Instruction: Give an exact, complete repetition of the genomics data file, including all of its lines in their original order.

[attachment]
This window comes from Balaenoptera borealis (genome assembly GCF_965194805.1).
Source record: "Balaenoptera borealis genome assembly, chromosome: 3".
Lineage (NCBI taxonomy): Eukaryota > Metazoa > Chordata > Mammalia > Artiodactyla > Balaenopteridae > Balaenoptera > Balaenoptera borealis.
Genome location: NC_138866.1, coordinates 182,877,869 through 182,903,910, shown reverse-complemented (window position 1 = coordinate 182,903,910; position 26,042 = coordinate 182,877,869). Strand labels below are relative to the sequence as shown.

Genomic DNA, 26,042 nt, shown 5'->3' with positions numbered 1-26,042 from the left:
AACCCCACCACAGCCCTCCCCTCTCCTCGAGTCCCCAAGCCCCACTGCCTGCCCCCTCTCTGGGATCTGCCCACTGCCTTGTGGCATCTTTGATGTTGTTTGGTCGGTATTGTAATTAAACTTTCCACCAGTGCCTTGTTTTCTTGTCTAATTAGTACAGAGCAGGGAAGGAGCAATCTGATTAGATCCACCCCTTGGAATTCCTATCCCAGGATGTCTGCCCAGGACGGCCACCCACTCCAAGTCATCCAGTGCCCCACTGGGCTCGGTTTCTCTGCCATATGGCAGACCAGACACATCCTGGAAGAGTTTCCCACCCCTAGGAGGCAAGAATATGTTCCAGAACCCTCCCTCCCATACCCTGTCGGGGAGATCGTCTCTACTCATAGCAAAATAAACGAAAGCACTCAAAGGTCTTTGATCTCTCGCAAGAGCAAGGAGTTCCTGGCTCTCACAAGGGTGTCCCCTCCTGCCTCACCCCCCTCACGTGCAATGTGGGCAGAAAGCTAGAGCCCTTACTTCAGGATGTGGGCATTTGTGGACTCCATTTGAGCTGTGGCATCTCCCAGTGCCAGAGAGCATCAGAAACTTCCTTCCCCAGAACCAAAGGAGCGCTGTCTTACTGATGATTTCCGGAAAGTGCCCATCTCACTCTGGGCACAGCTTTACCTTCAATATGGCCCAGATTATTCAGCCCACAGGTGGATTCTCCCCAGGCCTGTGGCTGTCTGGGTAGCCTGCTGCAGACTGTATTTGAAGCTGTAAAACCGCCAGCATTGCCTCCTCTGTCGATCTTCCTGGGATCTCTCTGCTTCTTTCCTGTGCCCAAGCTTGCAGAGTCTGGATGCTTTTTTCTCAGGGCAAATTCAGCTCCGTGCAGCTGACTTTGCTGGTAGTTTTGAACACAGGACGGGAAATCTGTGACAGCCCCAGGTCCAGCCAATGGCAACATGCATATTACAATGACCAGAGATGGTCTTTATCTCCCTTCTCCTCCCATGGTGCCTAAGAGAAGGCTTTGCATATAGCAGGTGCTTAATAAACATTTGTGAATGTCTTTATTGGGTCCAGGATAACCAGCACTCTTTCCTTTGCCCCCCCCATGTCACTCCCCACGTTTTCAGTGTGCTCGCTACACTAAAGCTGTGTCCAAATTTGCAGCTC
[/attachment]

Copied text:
This window comes from Balaenoptera borealis (genome assembly GCF_965194805.1).
Source record: "Balaenoptera borealis genome assembly, chromosome: 3".
Lineage (NCBI taxonomy): Eukaryota > Metazoa > Chordata > Mammalia > Artiodactyla > Balaenopteridae > Balaenoptera > Balaenoptera borealis.
Genome location: NC_138866.1, coordinates 182,877,869 through 182,903,910, shown reverse-complemented (window position 1 = coordinate 182,903,910; position 26,042 = coordinate 182,877,869). Strand labels below are relative to the sequence as shown.

Genomic DNA, 26,042 nt, shown 5'->3' with positions numbered 1-26,042 from the left:
AACCCCACCACAGCCCTCCCCTCTCCTCGAGTCCCCAAGCCCCACTGCCTGCCCCCTCTCTGGGATCTGCCCACTGCCTTGTGGCATCTTTGATGTTGTTTGGTCGGTATTGTAATTAAACTTTCCACCAGTGCCTTGTTTTCTTGTCTAATTAGTACAGAGCAGGGAAGGAGCAATCTGATTAGATCCACCCCTTGGAATTCCTATCCCAGGATGTCTGCCCAGGACGGCCACCCACTCCAAGTCATCCAGTGCCCCACTGGGCTCGGTTTCTCTGCCATATGGCAGACCAGACACATCCTGGAAGAGTTTCCCACCCCTAGGAGGCAAGAATATGTTCCAGAACCCTCCCTCCCATACCCTGTCGGGGAGATCGTCTCTACTCATAGCAAAATAAACGAAAGCACTCAAAGGTCTTTGATCTCTCGCAAGAGCAAGGAGTTCCTGGCTCTCACAAGGGTGTCCCCTCCTGCCTCACCCCCCTCACGTGCAATGTGGGCAGAAAGCTAGAGCCCTTACTTCAGGATGTGGGCATTTGTGGACTCCATTTGAGCTGTGGCATCTCCCAGTGCCAGAGAGCATCAGAAACTTCCTTCCCCAGAACCAAAGGAGCGCTGTCTTACTGATGATTTCCGGAAAGTGCCCATCTCACTCTGGGCACAGCTTTACCTTCAATATGGCCCAGATTATTCAGCCCACAGGTGGATTCTCCCCAGGCCTGTGGCTGTCTGGGTAGCCTGCTGCAGACTGTATTTGAAGCTGTAAAACCGCCAGCATTGCCTCCTCTGTCGATCTTCCTGGGATCTCTCTGCTTCTTTCCTGTGCCCAAGCTTGCAGAGTCTGGATGCTTTTTTCTCAGGGCAAATTCAGCTCCGTGCAGCTGACTTTGCTGGTAGTTTTGAACACAGGACGGGAAATCTGTGACAGCCCCAGGTCCAGCCAATGGCAACATGCATATTACAATGACCAGAGATGGTCTTTATCTCCCTTCTCCTCCCATGGTGCCTAAGAGAAGGCTTTGCATATAGCAGGTGCTTAATAAACATTTGTGAATGTCTTTATTGGGTCCAGGATAACCAGCACTCTTTCCTTTGCCCCCCCCATGTCACTCCCCACGTTTTCAGTGTGCTCGCTACACTAAAGCTGTGTCCAAATTTGCAGCTC